What are coliform bacteria
Coliform bacteria are a group of bacteria that are commonly used as indicators of fecal contamination in water, food, and other environmental samples. They are found in the intestines of humans and animals, and their presence in water or food can indicate the potential presence of harmful pathogens.
Coliform bacteria are gram-negative, rod-shaped bacteria that belong to the family Enterobacteriaceae. The most well-known coliform species is Escherichia coli (E. coli), which is a normal inhabitant of the intestines of warm-blooded animals, including humans.
The presence of coliform bacteria in water or food samples suggests that there may have been fecal contamination, indicating a possible risk of disease-causing organisms (pathogens) being present. While coliform bacteria themselves may not necessarily cause illness, their presence serves as an indicator of potential contamination and the need for further testing and monitoring.
These bacteria are commonly tested in various industries, including food and beverage production, water treatment, and environmental health. Testing for coliform bacteria helps ensure the safety and quality of water and food supplies, as well as the overall sanitary conditions in various settings.
It’s important to note that while these bacteria are useful as indicators, additional testing is required to identify specific pathogens if their presence is suspected.
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Procedure for presumptive identification and confirmation of coliform bacteria
Based on the provided excerpt, here are the steps involved in confirming if the bacteria growing on the selective media (violet red bile agar) are truly coliforms:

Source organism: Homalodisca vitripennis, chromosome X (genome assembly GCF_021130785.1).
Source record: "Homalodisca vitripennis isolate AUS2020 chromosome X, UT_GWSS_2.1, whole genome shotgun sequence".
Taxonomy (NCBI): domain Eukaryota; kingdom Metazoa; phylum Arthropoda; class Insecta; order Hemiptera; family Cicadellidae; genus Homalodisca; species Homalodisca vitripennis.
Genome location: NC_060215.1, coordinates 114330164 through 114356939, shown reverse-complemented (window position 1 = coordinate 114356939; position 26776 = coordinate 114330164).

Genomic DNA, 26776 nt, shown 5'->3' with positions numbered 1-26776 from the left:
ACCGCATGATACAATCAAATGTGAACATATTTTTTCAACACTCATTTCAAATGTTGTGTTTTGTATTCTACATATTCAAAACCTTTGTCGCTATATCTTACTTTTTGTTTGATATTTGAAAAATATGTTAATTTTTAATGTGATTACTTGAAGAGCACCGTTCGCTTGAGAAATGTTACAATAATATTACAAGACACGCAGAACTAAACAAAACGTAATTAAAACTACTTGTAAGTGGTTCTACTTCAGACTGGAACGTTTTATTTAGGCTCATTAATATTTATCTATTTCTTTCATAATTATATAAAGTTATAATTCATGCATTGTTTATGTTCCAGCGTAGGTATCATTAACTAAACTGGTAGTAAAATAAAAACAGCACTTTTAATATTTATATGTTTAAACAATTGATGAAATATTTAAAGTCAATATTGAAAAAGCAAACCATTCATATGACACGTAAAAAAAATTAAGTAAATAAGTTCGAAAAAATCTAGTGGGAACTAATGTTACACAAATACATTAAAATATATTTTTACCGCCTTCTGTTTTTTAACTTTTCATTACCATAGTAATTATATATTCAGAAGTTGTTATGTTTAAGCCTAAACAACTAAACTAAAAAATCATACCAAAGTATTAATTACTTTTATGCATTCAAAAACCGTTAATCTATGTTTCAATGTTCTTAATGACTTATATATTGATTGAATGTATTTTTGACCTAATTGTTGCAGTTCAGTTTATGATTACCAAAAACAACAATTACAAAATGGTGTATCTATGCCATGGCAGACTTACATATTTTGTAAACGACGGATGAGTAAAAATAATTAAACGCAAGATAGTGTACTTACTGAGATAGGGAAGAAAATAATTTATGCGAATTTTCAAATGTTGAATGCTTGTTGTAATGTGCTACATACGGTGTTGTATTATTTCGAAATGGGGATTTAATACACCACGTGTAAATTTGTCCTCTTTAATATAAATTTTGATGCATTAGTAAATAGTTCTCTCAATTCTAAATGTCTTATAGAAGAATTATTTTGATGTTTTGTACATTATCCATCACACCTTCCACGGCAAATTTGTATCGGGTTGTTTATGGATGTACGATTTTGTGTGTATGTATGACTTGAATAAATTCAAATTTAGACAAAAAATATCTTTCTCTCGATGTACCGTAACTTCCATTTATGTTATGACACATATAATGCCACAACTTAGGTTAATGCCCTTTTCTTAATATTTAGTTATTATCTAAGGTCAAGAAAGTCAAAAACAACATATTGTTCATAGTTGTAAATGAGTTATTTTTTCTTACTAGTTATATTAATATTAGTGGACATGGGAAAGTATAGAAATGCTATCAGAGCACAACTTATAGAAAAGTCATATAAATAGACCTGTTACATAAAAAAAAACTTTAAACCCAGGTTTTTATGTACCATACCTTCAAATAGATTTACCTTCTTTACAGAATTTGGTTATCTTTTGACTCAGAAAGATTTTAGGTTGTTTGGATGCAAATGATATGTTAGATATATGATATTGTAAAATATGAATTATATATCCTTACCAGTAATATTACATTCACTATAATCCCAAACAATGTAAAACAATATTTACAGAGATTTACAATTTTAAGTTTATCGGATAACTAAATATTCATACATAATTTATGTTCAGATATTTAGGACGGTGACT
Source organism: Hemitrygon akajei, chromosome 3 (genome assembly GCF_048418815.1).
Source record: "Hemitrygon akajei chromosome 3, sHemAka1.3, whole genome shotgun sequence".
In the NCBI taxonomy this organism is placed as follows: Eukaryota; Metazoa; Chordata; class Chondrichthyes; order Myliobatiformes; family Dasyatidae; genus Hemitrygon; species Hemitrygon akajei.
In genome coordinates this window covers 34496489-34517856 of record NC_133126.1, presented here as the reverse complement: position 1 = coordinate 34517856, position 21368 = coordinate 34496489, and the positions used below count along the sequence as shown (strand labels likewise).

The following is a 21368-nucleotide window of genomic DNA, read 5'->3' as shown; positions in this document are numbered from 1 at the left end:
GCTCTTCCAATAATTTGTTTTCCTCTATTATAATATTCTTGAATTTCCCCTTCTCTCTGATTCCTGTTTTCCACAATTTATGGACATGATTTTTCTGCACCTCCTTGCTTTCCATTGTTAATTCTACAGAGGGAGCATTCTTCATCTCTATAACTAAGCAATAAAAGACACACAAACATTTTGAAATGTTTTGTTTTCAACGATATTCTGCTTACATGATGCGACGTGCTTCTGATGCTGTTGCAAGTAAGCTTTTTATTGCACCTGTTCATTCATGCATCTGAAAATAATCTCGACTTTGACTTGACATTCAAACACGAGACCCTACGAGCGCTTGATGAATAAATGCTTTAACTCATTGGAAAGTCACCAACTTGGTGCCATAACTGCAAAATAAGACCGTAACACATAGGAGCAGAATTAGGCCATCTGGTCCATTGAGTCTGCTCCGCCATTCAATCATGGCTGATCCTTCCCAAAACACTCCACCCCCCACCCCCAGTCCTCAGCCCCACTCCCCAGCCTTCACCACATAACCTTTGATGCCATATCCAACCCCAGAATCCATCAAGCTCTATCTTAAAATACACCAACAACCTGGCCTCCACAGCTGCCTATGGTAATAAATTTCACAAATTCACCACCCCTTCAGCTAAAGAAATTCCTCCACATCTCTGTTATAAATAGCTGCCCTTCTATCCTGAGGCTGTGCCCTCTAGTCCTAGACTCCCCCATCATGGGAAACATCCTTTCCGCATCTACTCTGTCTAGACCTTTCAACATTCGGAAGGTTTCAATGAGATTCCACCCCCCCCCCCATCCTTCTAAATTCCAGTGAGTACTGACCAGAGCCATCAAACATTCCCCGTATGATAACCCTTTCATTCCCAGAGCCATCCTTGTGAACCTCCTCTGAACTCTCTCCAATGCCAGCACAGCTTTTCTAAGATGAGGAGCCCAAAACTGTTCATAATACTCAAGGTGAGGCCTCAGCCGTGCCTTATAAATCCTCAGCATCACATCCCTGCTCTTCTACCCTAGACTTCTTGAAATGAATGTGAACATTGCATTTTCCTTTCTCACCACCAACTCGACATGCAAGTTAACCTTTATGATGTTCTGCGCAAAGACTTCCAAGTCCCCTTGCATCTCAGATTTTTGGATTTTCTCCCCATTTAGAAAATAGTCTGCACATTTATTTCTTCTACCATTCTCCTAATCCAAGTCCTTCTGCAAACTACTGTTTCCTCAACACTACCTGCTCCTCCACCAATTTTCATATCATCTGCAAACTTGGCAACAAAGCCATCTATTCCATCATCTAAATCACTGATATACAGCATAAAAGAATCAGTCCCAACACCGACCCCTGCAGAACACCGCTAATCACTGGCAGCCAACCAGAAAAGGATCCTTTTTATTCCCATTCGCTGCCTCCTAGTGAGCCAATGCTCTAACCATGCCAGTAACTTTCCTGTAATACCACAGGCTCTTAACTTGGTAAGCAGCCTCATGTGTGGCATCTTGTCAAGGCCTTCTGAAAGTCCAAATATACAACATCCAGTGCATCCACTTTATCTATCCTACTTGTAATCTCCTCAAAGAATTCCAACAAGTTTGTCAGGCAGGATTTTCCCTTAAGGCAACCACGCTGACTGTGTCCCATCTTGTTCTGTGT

- Growing bacteria on selective media (VRBA): The first step is to inoculate the bacteria on a selective media such as violet red bile agar (VRBA). This media is specifically designed for the identification of coliform bacteria.
- Select representative colonies: After incubation, 10 representative colonies are selected from the VRBA plate. These colonies are chosen to ensure a representative sample for further testing.
- Transferring colonies to brilliant green lactose broth: The selected colonies are transferred to sterile tubes containing brilliant green lactose broth. This medium allows the growth and detection of coliform bacteria.
- Incubation at 35°C for 24 hours: The tubes containing the transferred colonies are incubated at a temperature of 35°C for a period of 24 hours. This provides optimal conditions for the growth and metabolic activity of coliform bacteria.
- Observing for gas production and pellicle formation: After incubation, the tubes are examined for the presence of gas production. Gas-positive tubes are identified, indicating the production of gas as a metabolic byproduct of coliform bacteria. Additionally, the presence of a pellicle (a floating layer) in these tubes is observed, which can be indicative of coliform growth.
- Gram staining: Tubes that show gas production and pellicle formation are selected for further testing. Gram staining is performed on these tubes to eliminate the possibility of Gram-positive, lactose-fermenting bacilli. Gram staining allows differentiation between Gram-positive and Gram-negative bacteria based on the staining properties of their cell walls.
By following these steps, the confirmation process ensures that the bacteria growing on the VRBA media are truly coliforms, specifically eliminating the presence of Gram-positive, lactose-fermenting bacilli. The steps are simplified in the flow diagram below: